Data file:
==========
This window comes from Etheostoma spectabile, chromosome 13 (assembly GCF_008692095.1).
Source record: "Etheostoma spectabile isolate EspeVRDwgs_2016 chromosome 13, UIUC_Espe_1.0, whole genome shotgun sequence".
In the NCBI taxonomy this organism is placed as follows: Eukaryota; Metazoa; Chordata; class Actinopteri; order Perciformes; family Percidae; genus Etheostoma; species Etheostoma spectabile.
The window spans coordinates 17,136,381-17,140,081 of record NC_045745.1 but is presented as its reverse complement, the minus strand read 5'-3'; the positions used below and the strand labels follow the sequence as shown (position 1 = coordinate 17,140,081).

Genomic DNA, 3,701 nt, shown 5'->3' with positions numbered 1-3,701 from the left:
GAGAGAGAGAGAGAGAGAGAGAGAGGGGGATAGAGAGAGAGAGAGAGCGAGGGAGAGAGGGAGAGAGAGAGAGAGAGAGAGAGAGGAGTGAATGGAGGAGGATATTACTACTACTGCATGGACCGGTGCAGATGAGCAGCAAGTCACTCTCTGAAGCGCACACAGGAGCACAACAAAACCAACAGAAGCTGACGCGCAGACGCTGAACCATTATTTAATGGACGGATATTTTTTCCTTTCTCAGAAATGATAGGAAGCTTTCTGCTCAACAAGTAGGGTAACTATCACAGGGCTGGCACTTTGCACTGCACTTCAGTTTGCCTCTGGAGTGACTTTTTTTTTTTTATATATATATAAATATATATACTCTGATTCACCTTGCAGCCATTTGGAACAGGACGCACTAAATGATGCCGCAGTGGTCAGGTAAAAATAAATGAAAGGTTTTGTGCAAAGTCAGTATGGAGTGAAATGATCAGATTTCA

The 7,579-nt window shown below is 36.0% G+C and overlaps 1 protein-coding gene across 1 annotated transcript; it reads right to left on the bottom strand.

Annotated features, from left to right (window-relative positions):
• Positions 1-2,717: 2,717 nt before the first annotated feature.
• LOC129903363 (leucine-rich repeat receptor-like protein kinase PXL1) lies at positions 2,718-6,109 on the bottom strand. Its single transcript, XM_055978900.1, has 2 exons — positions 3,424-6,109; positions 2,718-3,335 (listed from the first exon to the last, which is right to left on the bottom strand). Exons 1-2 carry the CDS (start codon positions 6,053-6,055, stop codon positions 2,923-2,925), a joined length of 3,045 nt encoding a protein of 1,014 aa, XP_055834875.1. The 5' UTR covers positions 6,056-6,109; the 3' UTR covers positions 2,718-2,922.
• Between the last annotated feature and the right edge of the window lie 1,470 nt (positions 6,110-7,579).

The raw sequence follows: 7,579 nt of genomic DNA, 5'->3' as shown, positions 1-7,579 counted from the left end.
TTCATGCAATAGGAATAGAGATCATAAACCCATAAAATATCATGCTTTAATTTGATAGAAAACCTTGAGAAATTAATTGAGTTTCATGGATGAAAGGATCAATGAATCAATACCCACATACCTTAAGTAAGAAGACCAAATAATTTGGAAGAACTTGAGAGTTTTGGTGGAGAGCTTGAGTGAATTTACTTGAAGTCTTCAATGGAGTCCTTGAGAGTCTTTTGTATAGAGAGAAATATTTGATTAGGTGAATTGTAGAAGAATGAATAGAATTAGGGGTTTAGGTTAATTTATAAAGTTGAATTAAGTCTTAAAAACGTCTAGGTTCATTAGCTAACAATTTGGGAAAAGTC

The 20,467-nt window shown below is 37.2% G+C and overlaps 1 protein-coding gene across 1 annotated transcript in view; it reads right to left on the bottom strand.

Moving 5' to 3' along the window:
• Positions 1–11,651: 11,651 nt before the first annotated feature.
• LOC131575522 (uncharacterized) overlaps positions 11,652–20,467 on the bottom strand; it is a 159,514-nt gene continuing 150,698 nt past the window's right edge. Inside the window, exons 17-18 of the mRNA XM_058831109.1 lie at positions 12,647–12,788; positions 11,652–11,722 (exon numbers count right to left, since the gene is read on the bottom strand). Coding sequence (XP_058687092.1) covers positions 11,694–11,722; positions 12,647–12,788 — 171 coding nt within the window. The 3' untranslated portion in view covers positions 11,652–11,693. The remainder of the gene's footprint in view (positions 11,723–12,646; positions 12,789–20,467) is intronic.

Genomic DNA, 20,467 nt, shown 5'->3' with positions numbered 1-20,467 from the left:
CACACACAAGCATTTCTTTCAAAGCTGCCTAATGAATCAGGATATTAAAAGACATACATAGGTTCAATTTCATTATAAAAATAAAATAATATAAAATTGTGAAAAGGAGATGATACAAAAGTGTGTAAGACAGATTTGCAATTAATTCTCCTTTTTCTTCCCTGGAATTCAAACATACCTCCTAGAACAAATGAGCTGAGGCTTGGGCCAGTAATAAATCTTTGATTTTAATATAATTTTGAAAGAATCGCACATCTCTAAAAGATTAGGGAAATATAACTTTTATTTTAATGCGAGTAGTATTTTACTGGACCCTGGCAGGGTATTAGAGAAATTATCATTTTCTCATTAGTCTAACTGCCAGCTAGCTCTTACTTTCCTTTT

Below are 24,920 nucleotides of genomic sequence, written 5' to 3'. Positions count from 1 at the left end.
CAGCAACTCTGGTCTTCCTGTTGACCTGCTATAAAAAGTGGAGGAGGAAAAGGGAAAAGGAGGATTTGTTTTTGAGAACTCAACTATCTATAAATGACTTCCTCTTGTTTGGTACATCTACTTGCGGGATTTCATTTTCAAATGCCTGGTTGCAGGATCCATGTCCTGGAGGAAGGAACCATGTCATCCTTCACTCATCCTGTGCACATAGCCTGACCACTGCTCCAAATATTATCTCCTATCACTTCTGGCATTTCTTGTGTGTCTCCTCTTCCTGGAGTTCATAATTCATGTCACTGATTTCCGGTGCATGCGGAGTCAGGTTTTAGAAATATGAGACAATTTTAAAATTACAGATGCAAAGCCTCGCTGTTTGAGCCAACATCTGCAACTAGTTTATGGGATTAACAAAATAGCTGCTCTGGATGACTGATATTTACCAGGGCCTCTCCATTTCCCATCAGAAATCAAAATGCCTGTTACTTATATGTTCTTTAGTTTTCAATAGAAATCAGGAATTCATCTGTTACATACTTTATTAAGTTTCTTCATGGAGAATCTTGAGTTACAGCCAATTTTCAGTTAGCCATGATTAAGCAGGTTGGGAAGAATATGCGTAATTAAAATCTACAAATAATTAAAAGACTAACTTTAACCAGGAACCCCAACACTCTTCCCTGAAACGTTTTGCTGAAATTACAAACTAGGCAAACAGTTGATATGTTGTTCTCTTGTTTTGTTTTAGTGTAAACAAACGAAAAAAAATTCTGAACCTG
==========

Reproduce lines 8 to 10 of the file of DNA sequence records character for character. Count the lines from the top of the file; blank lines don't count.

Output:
Annotated features, from left to right (window-relative positions):
• Positions 1-2,717: 2,717 nt before the first annotated feature.
• LOC129903363 (leucine-rich repeat receptor-like protein kinase PXL1) lies at positions 2,718-6,109 on the bottom strand. Its single transcript, XM_055978900.1, has 2 exons — positions 3,424-6,109; positions 2,718-3,335 (listed from the first exon to the last, which is right to left on the bottom strand). Exons 1-2 carry the CDS (start codon positions 6,053-6,055, stop codon positions 2,923-2,925), a joined length of 3,045 nt encoding a protein of 1,014 aa, XP_055834875.1. The 5' UTR covers positions 6,056-6,109; the 3' UTR covers positions 2,718-2,922.